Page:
A few months ago I learned that the beauty products I’d used for years contained well-known carcinogens (things that cause cancer). Because cancer runs in my family, I immediately researched safer alternatives to those products and invested nearly $100 in replacing everything. I came home with new shampoo, conditioner, face wash, moisturizer, sunscreen, BB cream–you name it. For the cost of what some people spend on a haircut, going out to eat on the weekend, or bi-weekly manicures, I’d managed to (hopefully) eliminate a hefty amount of toxins going into my body. In time, I also swapped out most of my cleaning products.
This isn’t the sort of investment that everyone can afford to make up front. I acknowledge this and apologize to anyone who is reading this and thinking “If only I could do that!” However, if you have the ability to redirect your cash flow, I recommend putting it towards your health now so that you don’t have to later.
Once a serious illness strikes, the cost of copays, testing, medication, surgery, deductibles, remediation, etc. is significantly greater than the cost of taking charge of your health now. Aside from that is the cost associated with decreased quality of living. Whether it’s the stress of dealing with appointments or missing out on activities you once enjoyed, an unhealthy body can make for miserable mental health too. The truth is, it’s generally much easier to prevent health problems than it is to reverse them.
My husband is a physical therapist and sees a lot of patients that are convinced their bodies have turned against them…The truth is, many of them turned against their bodies years ago by not taking care of it when they had the chance. For some, this is due to a lack of education– nutrition, for instance, is a topic often glazed over in medical school, let alone in grades K-12. For many of us though, we know what is and isn’t good for us, and we make excuses as to why we are doomed to be unhealthy. Even those of us who are plagued by conditions beyond our control usually have things we could do to mitigate the symptoms and/or complications. But do we? Not always.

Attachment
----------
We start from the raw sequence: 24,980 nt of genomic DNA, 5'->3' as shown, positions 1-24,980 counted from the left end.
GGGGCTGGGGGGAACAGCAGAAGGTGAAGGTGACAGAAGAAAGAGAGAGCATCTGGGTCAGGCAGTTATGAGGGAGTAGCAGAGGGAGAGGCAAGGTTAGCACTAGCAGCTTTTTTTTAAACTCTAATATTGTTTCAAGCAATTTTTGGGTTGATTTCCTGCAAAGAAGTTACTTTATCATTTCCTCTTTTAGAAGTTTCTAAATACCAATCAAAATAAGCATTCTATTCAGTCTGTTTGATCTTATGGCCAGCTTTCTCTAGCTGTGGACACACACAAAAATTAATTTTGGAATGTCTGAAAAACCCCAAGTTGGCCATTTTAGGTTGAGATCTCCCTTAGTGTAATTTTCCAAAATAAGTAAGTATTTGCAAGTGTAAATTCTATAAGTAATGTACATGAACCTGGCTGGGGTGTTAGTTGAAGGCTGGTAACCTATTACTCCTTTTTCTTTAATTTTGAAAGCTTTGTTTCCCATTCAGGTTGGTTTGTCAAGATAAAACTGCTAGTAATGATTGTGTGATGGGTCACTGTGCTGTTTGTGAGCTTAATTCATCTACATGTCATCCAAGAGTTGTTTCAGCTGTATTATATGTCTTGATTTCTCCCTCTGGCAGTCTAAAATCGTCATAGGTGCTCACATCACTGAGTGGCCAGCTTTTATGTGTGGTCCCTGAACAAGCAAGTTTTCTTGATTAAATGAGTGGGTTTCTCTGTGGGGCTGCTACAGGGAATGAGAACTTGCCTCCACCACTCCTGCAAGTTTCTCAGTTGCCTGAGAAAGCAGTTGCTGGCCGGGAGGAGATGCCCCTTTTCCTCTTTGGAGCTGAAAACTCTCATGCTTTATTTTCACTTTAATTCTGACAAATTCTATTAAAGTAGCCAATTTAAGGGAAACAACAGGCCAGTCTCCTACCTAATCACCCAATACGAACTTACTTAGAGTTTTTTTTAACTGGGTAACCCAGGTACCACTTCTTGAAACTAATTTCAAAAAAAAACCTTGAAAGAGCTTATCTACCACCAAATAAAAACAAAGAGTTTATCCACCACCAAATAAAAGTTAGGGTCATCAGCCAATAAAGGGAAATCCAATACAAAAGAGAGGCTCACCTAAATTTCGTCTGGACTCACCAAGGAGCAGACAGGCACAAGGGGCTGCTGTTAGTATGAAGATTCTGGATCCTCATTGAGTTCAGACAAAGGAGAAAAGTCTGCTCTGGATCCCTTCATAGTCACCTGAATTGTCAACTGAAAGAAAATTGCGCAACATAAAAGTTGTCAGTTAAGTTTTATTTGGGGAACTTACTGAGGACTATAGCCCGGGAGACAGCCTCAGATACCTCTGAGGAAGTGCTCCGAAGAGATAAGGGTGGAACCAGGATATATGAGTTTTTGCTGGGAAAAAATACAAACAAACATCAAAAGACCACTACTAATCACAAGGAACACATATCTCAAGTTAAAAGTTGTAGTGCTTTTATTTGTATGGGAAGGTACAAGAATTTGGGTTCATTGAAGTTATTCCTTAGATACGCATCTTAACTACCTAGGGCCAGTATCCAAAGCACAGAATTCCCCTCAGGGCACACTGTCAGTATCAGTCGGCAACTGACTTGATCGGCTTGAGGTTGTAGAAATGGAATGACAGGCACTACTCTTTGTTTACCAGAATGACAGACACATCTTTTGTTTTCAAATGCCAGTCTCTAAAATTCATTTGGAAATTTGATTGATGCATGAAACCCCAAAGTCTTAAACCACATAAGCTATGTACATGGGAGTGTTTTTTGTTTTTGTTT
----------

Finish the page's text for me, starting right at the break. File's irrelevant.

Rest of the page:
I don’t know whether my shift in beauty products will actually prevent cancer or other diseases. Nor do I know whether investing in healthy eating and exercising regularly-ish will help (genetics and other lifestyle factors play a role.) What I do know is that I’m at least trying to mitigate my risk. And you should too.
Start slowly with free lifestyle shifts such as exercising (yep I said it.) or taking time to improve your mental health like with reading, talking to a friend, or doing other relaxing activities. Then see where there’s room in your budget to make healthy additions and swaps…like adding fresh fruit to your cereal, eating less fast food, or using products free of PFAS (forever chemicals that are linked to all sorts of nasty stuff).
Start taking care of yourself now, and your future self may thank you. If something bad does happen, you’ll at least have peace of mind knowing you did everything you could to prevent it. And maybe, just maybe, it won’t be as bad as it could have been had you gone into it in terrible shape.
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